Suspension of your driver’s licence is automatic

Administrative per se (APS), automatic licence revocation (ARL), or on-the-spot-license suspension laws are all examples of automatic licence suspension. The ARL laws in Texas went into effect on January 1st, 1995. The laws governing automatic licence revocation are governed by a legal, administrative procedure that is immune to criminal court proceedings. As a result, it’s common to hear that after a DWI fee, an individual has two trials to win. Click automatic license suspension.

When an individual is arrested for drunk driving and taken into the police station after refusing to take a field sobriety test (FST), he or she is given the option of taking a chemical test. This is where things get a little complicated. If a person fails a chemical test (usually a breathalyser), his or her driver’s licence is revoked; however, if the same person refuses to take the chemical test, his or her driver’s licence is revoked as well. For each action, the police officer issues a notification to the accused offender that his or her licence will be revoked.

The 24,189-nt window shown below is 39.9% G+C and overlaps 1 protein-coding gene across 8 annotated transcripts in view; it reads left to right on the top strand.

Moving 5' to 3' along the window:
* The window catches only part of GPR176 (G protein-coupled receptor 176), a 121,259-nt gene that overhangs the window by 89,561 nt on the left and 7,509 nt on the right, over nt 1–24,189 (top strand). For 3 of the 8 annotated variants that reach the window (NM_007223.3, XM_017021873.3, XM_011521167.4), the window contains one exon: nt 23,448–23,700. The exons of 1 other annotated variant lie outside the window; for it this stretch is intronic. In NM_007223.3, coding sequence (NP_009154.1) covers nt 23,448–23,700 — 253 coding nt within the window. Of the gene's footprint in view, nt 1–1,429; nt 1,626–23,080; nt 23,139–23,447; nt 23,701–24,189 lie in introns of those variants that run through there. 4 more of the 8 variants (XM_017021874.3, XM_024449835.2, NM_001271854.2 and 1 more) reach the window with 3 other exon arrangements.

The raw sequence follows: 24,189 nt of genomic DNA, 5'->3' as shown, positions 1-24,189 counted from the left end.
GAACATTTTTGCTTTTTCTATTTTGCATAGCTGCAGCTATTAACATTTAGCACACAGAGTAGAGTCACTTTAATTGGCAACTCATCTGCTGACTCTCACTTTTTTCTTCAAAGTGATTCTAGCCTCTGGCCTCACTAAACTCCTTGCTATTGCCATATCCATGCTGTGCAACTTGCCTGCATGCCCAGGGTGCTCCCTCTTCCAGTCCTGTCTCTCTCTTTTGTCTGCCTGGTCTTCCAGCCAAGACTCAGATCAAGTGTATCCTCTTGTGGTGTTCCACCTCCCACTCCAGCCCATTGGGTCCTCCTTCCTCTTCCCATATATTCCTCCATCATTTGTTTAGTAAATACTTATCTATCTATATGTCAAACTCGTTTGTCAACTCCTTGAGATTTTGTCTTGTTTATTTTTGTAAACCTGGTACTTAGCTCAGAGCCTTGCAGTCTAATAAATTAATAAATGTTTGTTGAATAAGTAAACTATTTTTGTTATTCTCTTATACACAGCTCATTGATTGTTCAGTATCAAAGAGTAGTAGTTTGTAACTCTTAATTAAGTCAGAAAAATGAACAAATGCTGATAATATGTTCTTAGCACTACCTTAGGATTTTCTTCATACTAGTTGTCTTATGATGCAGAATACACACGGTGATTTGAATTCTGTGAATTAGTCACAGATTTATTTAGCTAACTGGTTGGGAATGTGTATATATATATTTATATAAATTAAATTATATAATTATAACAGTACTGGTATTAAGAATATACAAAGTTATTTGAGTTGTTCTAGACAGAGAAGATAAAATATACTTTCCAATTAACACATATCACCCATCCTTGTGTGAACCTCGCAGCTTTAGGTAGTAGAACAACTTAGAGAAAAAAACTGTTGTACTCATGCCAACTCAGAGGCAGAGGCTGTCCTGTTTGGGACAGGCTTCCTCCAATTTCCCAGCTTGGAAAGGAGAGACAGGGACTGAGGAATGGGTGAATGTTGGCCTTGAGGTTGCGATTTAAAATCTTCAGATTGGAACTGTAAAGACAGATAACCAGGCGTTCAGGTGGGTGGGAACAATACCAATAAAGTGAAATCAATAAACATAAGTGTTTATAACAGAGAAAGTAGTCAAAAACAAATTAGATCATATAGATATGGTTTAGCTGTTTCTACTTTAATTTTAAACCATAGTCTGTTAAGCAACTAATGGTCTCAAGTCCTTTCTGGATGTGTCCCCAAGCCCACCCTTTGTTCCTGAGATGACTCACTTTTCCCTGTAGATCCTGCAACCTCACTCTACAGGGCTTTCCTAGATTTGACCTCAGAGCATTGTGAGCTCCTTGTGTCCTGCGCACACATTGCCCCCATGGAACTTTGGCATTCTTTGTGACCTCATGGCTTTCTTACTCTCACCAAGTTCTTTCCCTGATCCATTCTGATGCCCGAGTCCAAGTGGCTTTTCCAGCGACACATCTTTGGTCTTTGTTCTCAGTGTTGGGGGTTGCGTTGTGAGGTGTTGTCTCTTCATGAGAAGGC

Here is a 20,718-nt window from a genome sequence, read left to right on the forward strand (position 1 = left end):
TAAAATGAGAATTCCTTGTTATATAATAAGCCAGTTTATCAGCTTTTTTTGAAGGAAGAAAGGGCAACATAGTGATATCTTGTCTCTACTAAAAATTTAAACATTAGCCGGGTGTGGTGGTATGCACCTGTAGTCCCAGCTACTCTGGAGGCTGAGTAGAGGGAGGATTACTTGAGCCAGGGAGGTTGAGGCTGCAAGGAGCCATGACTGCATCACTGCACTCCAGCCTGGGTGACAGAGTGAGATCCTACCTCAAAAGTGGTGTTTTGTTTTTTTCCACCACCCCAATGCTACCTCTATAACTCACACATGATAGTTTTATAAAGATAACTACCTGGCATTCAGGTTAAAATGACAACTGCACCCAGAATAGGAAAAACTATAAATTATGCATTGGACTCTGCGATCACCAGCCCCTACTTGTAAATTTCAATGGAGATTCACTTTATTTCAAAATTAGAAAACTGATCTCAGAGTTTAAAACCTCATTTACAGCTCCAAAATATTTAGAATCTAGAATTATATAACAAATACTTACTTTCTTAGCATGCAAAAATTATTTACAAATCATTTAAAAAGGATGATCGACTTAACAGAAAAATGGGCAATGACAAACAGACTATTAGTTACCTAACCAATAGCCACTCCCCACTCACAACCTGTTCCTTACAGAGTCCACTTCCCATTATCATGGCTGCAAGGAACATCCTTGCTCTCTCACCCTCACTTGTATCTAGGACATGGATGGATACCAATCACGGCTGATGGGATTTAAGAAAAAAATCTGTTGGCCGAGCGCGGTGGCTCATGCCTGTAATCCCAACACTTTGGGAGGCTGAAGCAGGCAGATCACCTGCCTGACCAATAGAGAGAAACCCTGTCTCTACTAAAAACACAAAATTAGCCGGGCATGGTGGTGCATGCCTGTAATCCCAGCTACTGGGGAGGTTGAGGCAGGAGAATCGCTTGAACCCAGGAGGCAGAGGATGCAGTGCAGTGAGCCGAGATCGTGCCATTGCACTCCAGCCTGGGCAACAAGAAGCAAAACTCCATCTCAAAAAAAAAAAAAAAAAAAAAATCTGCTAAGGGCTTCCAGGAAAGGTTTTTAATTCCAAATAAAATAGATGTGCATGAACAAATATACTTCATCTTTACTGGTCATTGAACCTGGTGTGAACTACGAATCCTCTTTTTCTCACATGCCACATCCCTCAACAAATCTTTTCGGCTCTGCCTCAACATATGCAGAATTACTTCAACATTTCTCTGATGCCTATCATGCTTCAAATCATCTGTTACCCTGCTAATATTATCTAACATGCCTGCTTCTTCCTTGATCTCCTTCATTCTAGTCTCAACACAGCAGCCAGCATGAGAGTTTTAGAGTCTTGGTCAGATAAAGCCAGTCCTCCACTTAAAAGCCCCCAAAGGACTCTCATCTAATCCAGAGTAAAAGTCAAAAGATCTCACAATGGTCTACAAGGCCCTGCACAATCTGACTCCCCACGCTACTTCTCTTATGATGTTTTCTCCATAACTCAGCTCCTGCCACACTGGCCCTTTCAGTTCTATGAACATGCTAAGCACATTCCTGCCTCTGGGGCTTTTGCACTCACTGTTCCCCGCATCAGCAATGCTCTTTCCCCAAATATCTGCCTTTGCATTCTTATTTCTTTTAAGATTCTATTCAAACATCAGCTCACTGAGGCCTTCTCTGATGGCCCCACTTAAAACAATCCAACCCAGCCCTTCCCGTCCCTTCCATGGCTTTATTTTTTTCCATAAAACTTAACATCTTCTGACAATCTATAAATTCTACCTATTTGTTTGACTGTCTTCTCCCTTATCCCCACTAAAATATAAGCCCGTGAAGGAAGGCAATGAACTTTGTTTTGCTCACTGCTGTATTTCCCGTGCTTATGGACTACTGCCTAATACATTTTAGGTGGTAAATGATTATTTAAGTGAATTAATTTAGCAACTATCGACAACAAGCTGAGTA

After that, the alleged offender’s driver’s licence is suspended and he is issued a provisional permit. The accused offender has 15 days to request a hearing in order to save his or her licence from being revoked under the ARL rules. The accused offender’s licence will be revoked if a hearing is not required within that time frame. On the 40th day after the arrest and note, this usually happens.
The driver must pay a $125 charge to get their licence reinstated at the end of the suspension time. Individuals convicted for boating while intoxicated who either refuse or fail a chemical examination are subject to the same penalties as those arrested on suspicion of DWI.

If a person decides not to appeal their licence suspension, their licence will be suspended for 180 days, or six months. Since they are different, it seems fair that if a person does not contest the revocation of his or her licence, he or she may be found not guilty of drunk driving but still be without a licence.